PITTSBURGH — A prolonged battle against the merger of two unlikely corporate partners ran out of steam Thursday when National Intergroup Inc. declared that its shareholders had approved by a "clear majority" a linkup with Bergen Brunswig Corp. of Los Angeles.
The vote all but clears the way for Pittsburgh-based National, formerly National Steel Corp., and fast-growing Bergen to close the merger next month. The deal will create a holding company, Bergen National Corp., embracing the two existing firms and controlled by Bergen.
Architects of the merger contend that the deal will strengthen National by reducing its dependence on the troubled steel business and giving it a piece of the fast-growing drug-distribution business--a virtue that National underscored Thursday by declaring that it will "probably" lose money in the current quarter, in contrast with Bergen's recent surge in profits.
Sold Half of Steel Unit
National has already sold half its steel unit to a Japanese firm, Nippon Kokan KK, and acquired 82% of what is now First Nationwide Financial Corp., the San Francisco-based parent of First Nationwide Savings.
Bergen, eager to exploit further the explosion in the health-care industry, would use National's $300 million in proceeds from the steel sale to expand. It would also use the Pittsburgh firm's $300 million in tax credits to shelter its considerable profits. Bergen distributes drugs, medical and surgical supplies and videocassettes.
National Chairman Howard M. Love and Bergen Chairman Emil P. Martini Jr. said Thursday that the new company would probably make a major acquisition in the health-care field this year.
Shareholders of Bergen had easily approved the merger Monday in Los Angeles. But in National's camp, a proxy fight was being waged by Leucadia National Corp., holder of 7% of the stock in the steel and financial-services firm.
The voting wasn't over until the end of Thursday's special shareholder meeting here, and final results won't be tabulated for a few days. But about two-thirds of the outstanding shares had been voted in advance, and top Leucadia executives were overheard congratulating Love before the meeting began. Love wouldn't estimate the final results but said the margin would "not be an eke or a squeak."
Leucadia officials would only say that about 8,000 of National's 22,000 shareholders supported them. It wasn't known how many shares those holders owned.
Asked if he were concerned that Leucadia might cause further problems with its continued holdings, Martini said: "I don't believe so. It's certainly not a concern of mine."
Because of National's ownership of First Nationwide Savings, permission for the merger is needed from the Federal Home Loan Bank Board, which regulates most thrifts. The board is not expected to oppose the deal.
Supported by 2 Others
Leucadia was supported by two other institutional investors managing about 20% of National's shares. They argued that the market-value swap of 1.225 Bergen shares for each share of National would shortchange National shareholders in comparison to what an outright sale or liquidation would bring.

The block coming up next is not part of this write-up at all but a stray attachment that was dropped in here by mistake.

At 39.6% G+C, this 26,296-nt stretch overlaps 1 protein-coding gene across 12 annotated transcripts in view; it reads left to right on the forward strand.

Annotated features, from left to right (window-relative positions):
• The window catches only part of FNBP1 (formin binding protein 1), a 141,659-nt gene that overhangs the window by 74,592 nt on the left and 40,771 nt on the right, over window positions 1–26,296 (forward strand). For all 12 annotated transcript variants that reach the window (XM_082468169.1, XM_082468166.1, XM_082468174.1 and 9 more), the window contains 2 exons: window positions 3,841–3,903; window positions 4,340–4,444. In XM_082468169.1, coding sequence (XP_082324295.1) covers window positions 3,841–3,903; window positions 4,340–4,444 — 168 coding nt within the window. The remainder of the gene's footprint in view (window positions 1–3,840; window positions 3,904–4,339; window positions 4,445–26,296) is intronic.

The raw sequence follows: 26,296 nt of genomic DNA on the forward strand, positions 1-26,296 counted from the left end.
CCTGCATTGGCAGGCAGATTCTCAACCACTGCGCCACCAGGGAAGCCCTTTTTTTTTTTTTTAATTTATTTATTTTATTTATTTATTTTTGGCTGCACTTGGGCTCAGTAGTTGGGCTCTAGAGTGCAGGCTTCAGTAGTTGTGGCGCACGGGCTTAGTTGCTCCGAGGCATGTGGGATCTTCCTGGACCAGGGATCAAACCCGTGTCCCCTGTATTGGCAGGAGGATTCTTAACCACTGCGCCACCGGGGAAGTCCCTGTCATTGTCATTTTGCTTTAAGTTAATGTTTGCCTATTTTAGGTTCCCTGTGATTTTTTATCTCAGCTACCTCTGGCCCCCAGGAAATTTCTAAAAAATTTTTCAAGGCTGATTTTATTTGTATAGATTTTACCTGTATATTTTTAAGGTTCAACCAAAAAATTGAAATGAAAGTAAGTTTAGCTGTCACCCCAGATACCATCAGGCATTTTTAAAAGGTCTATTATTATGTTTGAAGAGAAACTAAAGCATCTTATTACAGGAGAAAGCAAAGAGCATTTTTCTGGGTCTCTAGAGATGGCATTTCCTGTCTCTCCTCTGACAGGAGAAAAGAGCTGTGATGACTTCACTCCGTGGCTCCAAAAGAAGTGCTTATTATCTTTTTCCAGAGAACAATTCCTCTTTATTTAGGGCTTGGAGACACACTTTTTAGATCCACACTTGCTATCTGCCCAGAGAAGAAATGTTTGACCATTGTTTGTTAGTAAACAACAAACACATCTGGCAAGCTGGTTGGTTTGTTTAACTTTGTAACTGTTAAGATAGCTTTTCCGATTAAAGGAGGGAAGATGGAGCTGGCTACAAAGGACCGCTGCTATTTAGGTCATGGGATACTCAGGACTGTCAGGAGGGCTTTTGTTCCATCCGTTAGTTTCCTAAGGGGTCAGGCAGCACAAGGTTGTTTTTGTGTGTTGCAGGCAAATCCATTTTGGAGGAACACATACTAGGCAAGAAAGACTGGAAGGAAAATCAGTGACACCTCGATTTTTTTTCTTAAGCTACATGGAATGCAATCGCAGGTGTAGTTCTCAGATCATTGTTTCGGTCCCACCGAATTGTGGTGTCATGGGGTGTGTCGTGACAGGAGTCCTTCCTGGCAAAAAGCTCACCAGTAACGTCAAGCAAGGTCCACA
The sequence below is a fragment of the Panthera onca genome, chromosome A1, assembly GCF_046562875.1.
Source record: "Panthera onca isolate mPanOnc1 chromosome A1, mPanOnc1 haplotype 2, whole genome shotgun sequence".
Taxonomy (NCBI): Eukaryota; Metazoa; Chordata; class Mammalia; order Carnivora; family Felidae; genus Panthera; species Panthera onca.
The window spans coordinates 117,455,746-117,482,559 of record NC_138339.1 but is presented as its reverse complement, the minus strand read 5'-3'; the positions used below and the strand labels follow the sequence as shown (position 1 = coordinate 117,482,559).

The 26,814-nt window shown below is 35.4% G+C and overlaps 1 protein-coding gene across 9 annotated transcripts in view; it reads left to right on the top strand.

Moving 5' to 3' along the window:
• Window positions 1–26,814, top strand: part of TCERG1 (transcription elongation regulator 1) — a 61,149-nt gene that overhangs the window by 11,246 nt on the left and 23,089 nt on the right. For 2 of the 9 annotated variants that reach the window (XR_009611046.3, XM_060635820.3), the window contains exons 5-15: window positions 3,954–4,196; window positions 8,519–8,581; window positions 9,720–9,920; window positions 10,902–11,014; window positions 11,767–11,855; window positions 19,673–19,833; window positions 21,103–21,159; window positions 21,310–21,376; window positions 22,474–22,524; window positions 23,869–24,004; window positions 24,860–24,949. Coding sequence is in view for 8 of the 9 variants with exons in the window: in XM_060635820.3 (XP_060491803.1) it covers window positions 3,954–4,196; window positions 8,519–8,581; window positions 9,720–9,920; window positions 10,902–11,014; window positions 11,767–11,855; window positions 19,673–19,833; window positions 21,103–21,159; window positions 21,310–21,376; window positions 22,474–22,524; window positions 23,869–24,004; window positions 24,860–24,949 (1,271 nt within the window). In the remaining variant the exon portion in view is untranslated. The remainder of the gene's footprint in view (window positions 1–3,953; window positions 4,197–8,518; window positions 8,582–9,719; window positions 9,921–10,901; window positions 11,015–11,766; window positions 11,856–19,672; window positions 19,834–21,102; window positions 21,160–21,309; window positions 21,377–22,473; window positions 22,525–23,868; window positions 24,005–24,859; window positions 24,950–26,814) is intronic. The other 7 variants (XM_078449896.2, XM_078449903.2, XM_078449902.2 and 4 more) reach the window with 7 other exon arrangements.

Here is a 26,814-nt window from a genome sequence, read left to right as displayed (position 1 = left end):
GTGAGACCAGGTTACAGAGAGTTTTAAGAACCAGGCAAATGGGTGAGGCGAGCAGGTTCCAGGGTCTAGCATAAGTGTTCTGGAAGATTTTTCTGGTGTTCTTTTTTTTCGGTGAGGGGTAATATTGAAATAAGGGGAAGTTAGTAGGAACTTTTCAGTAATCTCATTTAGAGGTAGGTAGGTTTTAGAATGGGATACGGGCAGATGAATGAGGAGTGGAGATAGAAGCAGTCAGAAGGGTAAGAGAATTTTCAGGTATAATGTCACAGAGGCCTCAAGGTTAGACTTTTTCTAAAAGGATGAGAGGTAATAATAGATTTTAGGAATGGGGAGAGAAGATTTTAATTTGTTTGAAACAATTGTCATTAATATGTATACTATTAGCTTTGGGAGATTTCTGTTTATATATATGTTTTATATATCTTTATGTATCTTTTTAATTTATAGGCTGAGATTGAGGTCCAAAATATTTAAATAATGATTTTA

The stock to be received by National shareholders is currently valued at about $32 a share, more than the $30.75 at which National's shares closed Thursday, down 25 cents. (Bergen Brunswig's shares closed at $25.50, down 37.5 cents.) Though some analysts were skeptical and National executives scoffed at the idea, Leucadia claimed that shareholders could realize close to the book value of $44 a share.
"We've attempted one thing and one thing only: a better deal for shareholders," Joseph S. Steinberg, president of Leucadia, told shareholders Thursday.
After the meeting, Ian M. Cummings, chairman of the New York-based finance firm, said of Leucadia's failure to rally more support: "There are a lot of people who just vote with management. Others might have thought they'd be better off with Bergen's management" than with National's.
There might also have been doubts that Leucadia, or any other firm, could overcome the obstacles to a takeover of National. In the event of a takeover, Nippon Kokan has an option to force the new owner to buy back half of the steel unit at a premium--a dubious prize.
The opposition aside, Love has won plaudits for his successful efforts to remake the old-line steel company into an entity that can survive in an industry that is being left behind during the recovery. Other than U.S. Steel Corp., National was the only U.S. steel-based firm to turn a profit last year. Love hasn't ruled out an ultimate sale of the steel unit, but that can't be done for five years.
"It is now one of the best-situated of the American steel companies," analyst Peter Marcus of Paine Webber said Thursday.
Gives Up Ultimate Control
In the process, Love gives up ultimate control of the company. Bergen interests control the votes of 11 of the 21 board members in the new firm.
But the two sides went to great lengths to avoid putting either side directly in charge. Love is to run the National Intergroup subsidiary, and Martini will run the Bergen Brunswig subsidiary. Love will be chairman of the holding company and Martini will be president, but there will be no chief executive. Each man will earn $400,000 a year, and major decisions will require a two-thirds vote of the board.
Martini said the new parent firm and the existing Bergen Brunswig headquarters staff will move in April into an office building under construction in Orange, Calif. Martini and Love said there will be no layoffs as a result of the merger.
Though he will be chairman of the new Bergen National, Love, a Pittsburgh native, said he will run the National Intergroup unit from his home base.
"I ain't movin' to L.A., that's for sure," he said.